So the drive to innovate tends to come into the company from the outside...

Stefan Stenzel: Not exclusively, of course. We also have an institutionalized innovation process that promotes and drives new ideas. This is of vital importance, including for our corporate culture. And it has already led to some highly successful product innovations. But we have to keep
an eye on marketability – there are also some exciting ideas out there that we can’t pursue. This is also an important business decision.

German industry is known for its engineering-driven approach and improving things down to the last detail. Is this focus on tiny details blocking the path to major disruptions?

Stefan Stenzel: I don’t think dividing things up into “disruptive” and “non-disruptive” is helpful – you only ever know afterwards anyway. I think the categories “meets customer needs” and “does not meet customer needs” are more relevant. And that applies in global competition. I think that this, above all else, is why we have to move away from the last 20 percent of the German desire to optimize every now and then. There are solutions out there that aren’t perfect down to the last detail – but they also only cost half as much. We in Germany have to be able to listen to the customer, ask them what they want, and not simply try to impose our own ideals.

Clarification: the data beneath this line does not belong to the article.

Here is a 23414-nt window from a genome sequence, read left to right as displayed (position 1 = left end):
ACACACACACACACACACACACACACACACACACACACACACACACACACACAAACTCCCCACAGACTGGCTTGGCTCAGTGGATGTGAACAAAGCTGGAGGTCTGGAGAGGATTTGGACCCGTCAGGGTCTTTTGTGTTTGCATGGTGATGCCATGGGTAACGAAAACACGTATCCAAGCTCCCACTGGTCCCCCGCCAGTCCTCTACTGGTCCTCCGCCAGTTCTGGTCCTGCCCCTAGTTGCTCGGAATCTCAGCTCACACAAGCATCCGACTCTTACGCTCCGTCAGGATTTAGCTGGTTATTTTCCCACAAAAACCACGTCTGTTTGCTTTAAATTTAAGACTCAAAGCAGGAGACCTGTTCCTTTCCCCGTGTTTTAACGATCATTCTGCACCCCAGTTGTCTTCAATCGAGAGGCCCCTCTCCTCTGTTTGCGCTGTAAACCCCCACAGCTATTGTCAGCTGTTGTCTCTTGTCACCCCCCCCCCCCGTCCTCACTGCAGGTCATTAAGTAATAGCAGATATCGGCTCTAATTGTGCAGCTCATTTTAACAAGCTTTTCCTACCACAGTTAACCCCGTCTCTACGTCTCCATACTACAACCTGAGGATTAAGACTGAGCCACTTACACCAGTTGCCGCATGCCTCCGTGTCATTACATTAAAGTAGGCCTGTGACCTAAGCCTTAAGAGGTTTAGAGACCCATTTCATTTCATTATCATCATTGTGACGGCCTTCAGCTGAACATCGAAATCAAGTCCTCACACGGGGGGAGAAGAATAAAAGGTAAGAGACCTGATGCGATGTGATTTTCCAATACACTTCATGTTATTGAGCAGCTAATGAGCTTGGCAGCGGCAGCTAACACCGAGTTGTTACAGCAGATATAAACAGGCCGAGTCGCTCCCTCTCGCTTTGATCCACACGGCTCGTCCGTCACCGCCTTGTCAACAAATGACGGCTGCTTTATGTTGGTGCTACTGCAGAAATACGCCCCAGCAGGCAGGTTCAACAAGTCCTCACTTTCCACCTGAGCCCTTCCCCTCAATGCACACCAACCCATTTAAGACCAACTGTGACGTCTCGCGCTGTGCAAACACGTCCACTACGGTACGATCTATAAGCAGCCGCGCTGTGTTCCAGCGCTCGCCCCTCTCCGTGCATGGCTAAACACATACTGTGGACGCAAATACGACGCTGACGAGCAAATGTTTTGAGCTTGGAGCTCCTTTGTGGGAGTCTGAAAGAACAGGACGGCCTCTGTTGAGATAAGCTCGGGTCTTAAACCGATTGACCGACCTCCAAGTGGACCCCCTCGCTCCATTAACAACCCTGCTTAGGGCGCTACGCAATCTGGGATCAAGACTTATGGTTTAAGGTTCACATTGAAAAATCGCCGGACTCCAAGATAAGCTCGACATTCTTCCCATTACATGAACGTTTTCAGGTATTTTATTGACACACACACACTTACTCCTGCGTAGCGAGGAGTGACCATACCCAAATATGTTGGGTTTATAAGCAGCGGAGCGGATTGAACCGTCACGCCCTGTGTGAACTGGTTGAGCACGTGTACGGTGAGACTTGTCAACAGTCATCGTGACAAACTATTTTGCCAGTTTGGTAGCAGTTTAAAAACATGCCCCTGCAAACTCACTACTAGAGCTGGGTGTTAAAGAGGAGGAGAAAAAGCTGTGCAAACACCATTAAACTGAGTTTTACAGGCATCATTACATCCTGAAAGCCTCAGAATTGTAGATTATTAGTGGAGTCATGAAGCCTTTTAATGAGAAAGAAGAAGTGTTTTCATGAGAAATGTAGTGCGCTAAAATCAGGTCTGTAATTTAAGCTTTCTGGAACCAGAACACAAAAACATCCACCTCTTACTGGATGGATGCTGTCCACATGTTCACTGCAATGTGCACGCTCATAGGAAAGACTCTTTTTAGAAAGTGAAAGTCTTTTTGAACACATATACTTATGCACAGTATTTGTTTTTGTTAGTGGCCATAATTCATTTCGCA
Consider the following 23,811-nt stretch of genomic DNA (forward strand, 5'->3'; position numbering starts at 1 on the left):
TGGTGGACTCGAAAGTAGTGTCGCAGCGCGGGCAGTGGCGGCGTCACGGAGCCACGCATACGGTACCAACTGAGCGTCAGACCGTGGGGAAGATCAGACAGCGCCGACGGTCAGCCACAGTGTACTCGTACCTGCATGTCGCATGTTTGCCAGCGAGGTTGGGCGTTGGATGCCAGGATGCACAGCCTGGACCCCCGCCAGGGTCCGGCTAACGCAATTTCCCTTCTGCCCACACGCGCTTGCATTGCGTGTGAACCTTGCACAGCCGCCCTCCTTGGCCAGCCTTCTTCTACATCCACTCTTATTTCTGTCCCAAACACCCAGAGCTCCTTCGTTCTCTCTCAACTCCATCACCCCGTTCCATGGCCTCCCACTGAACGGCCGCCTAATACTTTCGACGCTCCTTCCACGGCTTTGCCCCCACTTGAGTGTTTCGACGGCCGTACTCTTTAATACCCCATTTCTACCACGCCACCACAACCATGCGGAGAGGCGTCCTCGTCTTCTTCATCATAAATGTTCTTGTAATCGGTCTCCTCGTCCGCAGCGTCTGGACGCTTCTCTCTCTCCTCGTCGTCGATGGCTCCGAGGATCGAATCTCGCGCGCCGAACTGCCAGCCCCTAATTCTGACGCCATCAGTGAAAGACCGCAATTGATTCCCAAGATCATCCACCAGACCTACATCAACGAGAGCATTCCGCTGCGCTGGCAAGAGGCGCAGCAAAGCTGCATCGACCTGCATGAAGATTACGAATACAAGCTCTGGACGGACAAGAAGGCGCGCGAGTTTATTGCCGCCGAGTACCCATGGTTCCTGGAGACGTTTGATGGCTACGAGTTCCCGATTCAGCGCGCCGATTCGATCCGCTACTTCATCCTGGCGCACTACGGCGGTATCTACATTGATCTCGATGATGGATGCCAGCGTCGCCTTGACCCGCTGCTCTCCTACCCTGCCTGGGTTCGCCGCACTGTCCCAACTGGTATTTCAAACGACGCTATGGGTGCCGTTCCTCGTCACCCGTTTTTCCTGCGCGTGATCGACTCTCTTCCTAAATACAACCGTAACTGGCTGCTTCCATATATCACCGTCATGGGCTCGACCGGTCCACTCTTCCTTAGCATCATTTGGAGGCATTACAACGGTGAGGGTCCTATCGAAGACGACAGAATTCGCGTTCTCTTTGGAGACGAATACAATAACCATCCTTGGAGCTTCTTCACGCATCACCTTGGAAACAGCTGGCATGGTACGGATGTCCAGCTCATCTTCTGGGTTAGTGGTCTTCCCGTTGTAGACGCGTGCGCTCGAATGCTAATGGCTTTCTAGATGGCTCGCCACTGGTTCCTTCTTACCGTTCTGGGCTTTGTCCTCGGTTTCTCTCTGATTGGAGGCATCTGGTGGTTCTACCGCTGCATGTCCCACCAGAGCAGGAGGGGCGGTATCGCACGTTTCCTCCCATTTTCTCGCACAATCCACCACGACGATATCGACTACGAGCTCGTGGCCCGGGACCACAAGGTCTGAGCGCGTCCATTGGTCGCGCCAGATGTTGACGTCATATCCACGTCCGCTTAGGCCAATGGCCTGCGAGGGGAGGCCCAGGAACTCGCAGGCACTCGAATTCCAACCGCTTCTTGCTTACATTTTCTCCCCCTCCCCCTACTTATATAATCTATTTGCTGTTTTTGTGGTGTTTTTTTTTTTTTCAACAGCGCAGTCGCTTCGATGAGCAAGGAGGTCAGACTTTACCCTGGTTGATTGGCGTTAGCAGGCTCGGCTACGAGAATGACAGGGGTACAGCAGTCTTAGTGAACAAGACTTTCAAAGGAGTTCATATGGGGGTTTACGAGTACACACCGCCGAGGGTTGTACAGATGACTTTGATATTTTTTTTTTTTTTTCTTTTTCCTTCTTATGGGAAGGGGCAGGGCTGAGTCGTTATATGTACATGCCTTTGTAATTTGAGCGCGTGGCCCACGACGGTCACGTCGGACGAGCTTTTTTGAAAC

What does digital transformation mean to you when it comes to your company?

Stefan Stenzel: In my view, digitization has two dimensions in an industrial context: product digitization and process digitization. This involves, for example, connecting machines in the automotive sector that we develop ourselves. But as part of the Jenoptik Group, it’s also about sharing experiences and spreading lessons learned. If we determine that something has worked well in one division, we naturally check whether it can be transferred to another.

 

 

In the context of Industry 4.0 and the Internet of Things, how do you collaborate with your customers at the data level?